Tom Clyde: Traffic, crowds are prices we pay for Park City’s success |

Tom Clyde: Traffic, crowds are prices we pay for Park City’s success

It sort of feels like February out there all of a sudden. Last weekend’s storm didn’t live up to the hype, but we’ve come to expect that. The predicted 18 to 20 inches at my house turned out to be somewhere around 6 inches, maybe eight. It was blowing around enough that it’s hard to tell. It’s been a long time since I woke up to -10 degrees, and while that’s normal for this time of year, it’s a shock.

Up on the mountain, it was a solid 18 inches. I was counting on light powder. What we got was a little on the wet side. The wind also rearranged it a couple of times during the storm, so the end result was a bit heavy and wind packed. Not that I’m complaining. This season, any snow is good snow, and I certainly had fun playing in it on Monday.

Monday was Presidents Day, and the town was stuffed to the gills. Then to add to the festivities, the roads in Big and Little Cottonwood canyons were closed or restricted. Based on the traffic in Empire Bowl, there were a lot of Alta and Snowbird skiers here. It wasn’t crowded, but it was a lot busier than normal for a stormy day when the usual Deer Valley crowd is making a late start.

It’s getting harder to know what normal is. In an almost snow-less winter with spring-like temperatures, it feels like skier numbers are up anyway. Driving in on Monday, 248 was backed up to the rail trail crossing. The traffic trying to exit U.S. 40 from Heber was backed up a half mile into the 65 mph traffic on the freeway. Traffic inched forward and then moved freely once I passed the light at Comstock. The storm was obviously a factor, but the road crews had done an amazing job of getting things cleared after a storm of that size. It was really just normal traffic.

In exchange for them subsidizing our living far beyond our means, we put up with snarled traffic, difficult parking, lift lines, and general congestion. And some Texan poaching my line through the trees.”

It was only about 8:45 a.m., but already the PCMR lots were full and people were parking at the high school lot. Parking at Deer Valley was tight and ultimately spilled out on to the road. I don’t know if they cut off ticket sales that day, but if had to be close. It’s something the community has spent the last 40 years working for. Not traffic jams specifically, but the overall effect. The marketing efforts of the Chamber and the resorts have paid off. So this is what success feels like.

Beaches or ski hills, there’s a difficult relationship between the residents of the resort towns and the visitors who make the towns possible. Now there is a third party in the mix – the “down-valley” workforce the resort town needs to function, but cannot house locally. The daily influx of workers in Summit County is about 10,000 people. That’s everybody from the liftie at the top of the mountain to the burger flipper at Kimball Junction. We’ve got no solution for them.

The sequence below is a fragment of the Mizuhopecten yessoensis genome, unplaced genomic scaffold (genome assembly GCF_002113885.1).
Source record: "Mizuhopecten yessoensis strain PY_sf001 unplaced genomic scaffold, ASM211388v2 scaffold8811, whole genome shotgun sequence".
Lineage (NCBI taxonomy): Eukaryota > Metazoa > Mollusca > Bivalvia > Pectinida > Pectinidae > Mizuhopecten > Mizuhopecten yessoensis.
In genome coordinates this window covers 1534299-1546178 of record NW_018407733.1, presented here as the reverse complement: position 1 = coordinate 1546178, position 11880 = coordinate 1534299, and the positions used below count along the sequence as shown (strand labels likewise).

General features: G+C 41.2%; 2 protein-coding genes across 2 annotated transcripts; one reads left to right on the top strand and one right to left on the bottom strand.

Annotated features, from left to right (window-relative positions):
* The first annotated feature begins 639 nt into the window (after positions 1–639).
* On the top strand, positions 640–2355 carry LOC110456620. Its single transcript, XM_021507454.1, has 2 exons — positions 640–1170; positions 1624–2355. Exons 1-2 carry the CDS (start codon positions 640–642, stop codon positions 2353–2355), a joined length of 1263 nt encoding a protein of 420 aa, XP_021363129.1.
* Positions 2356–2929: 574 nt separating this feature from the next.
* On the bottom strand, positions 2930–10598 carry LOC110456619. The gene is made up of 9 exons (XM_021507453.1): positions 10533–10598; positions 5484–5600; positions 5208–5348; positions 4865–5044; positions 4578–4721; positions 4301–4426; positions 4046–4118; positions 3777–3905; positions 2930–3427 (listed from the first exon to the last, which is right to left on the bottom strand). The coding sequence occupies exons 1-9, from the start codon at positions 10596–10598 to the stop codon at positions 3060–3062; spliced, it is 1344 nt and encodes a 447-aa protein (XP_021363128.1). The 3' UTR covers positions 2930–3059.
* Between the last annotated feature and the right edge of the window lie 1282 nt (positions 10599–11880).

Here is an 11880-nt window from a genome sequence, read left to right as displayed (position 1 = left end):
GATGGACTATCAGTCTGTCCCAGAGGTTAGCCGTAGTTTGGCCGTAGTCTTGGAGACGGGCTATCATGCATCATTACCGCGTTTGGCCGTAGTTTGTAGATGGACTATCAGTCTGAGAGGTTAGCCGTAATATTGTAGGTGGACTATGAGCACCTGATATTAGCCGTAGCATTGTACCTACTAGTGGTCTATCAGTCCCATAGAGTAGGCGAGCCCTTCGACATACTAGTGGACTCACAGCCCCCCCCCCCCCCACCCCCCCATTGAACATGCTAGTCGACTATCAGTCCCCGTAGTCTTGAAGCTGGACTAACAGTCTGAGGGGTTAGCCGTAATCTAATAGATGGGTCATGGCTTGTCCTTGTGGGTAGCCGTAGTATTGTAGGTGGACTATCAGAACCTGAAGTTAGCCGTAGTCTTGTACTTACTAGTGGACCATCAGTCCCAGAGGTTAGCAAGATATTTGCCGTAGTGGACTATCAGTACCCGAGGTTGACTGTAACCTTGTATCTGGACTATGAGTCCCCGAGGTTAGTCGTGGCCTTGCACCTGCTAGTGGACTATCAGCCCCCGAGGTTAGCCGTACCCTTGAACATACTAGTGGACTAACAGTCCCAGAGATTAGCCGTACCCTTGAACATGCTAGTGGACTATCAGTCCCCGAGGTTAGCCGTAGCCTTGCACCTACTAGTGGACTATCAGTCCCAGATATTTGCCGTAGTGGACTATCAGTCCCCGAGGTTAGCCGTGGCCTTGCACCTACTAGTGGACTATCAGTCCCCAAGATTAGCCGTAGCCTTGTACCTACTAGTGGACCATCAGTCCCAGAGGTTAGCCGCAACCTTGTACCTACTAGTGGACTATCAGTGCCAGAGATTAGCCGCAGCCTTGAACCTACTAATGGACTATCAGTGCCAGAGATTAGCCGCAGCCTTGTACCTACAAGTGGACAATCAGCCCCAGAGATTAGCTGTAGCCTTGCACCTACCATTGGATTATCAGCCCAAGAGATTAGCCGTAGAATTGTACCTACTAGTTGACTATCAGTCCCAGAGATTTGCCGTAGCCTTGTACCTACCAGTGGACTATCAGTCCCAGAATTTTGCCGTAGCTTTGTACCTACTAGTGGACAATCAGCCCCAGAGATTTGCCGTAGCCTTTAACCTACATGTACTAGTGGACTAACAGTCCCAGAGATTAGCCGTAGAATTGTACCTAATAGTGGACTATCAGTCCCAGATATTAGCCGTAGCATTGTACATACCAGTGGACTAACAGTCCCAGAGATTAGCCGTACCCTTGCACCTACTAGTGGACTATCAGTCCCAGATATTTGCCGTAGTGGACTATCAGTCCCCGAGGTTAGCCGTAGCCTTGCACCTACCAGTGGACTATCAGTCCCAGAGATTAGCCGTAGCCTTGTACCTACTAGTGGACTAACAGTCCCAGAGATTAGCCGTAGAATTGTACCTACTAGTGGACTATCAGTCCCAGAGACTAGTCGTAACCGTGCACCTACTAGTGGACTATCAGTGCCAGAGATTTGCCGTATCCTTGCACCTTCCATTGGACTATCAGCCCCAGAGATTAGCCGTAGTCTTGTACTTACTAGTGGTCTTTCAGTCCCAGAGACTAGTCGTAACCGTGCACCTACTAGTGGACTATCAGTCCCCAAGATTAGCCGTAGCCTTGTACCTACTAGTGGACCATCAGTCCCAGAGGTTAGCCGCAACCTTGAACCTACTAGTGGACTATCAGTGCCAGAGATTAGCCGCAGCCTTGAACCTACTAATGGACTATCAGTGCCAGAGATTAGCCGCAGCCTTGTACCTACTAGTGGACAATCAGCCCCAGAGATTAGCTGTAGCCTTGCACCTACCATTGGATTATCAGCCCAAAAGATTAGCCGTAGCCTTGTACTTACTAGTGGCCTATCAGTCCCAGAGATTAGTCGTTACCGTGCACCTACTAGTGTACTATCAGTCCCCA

It’s easy to say that if we just had fewer visitors, we’d need fewer employees, and there would be less traffic, more parking, and maybe condos that are now vacation rentals would turn back into full-time housing. It would all be sunshine and lollipops like it used to be. Except that it’s the visitors who pay the bills around here. About 85 percent of the sales tax revenue Park City receives comes from visitors spending $2,000 a night on hotel rooms, $900 a day on ski lessons, lift tickets, ski rentals, meals, and on and on. The sales tax on those $30 lunches at Miners Camp adds up, and it’s not the locals buying them. We eat at home.

Property tax is equally skewed. Primary residents — locals — get a 45 percent discount on our property taxes, while all those vacation condos and second home mansions are taxed at the commercial rate. About 60 percent of the total property tax revenue for the City comes from property taxed at the commercial rate. The end result is that our lifestyle here, with golf courses, ice sheets, recreation centers, libraries, dog park and you name it, is heavily subsidized.

The City spends about $14,000 per resident, with about 70 percent of that coming from people who don’t live here. That’s about ten times what Coalville or Kamas spends per resident, and almost all of their revenue comes from the residents. The differences are pretty hard to miss.

The visitors pay for the MARC, the ice sheet, Bonanza Flat, public art and flower baskets. In exchange for them subsidizing our living far beyond our means, we put up with snarled traffic, difficult parking, lift lines, and general congestion. And some Texan poaching my line through the trees.

It’s the bargain we made a long time ago. And one I still wonder about.

Tom Clyde practiced law in Park City for many years. He lives on a working ranch in Woodland and has been writing this column since 1986.

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